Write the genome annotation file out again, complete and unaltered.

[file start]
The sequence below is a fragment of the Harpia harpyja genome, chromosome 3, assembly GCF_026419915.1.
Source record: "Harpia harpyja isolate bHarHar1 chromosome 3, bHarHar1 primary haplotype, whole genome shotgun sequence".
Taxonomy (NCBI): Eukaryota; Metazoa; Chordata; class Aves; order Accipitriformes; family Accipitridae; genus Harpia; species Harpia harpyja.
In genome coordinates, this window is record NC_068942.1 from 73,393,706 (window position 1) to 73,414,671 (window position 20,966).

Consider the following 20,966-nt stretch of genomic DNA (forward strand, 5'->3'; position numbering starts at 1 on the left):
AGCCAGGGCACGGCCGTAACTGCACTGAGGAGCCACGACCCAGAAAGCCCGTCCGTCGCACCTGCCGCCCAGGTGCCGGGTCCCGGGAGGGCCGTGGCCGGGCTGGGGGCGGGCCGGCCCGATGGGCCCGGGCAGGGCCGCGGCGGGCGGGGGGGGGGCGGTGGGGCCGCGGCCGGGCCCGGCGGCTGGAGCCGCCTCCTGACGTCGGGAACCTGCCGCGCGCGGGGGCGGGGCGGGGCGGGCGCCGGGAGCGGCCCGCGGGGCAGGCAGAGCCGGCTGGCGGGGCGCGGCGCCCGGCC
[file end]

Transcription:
The sequence below is a fragment of the Harpia harpyja genome, chromosome 3, assembly GCF_026419915.1.
Source record: "Harpia harpyja isolate bHarHar1 chromosome 3, bHarHar1 primary haplotype, whole genome shotgun sequence".
Taxonomy (NCBI): Eukaryota; Metazoa; Chordata; class Aves; order Accipitriformes; family Accipitridae; genus Harpia; species Harpia harpyja.
In genome coordinates, this window is record NC_068942.1 from 73,393,706 (window position 1) to 73,414,671 (window position 20,966).

Consider the following 20,966-nt stretch of genomic DNA (forward strand, 5'->3'; position numbering starts at 1 on the left):
AGCCAGGGCACGGCCGTAACTGCACTGAGGAGCCACGACCCAGAAAGCCCGTCCGTCGCACCTGCCGCCCAGGTGCCGGGTCCCGGGAGGGCCGTGGCCGGGCTGGGGGCGGGCCGGCCCGATGGGCCCGGGCAGGGCCGCGGCGGGCGGGGGGGGGGCGGTGGGGCCGCGGCCGGGCCCGGCGGCTGGAGCCGCCTCCTGACGTCGGGAACCTGCCGCGCGCGGGGGCGGGGCGGGGCGGGCGCCGGGAGCGGCCCGCGGGGCAGGCAGAGCCGGCTGGCGGGGCGCGGCGCCCGGCC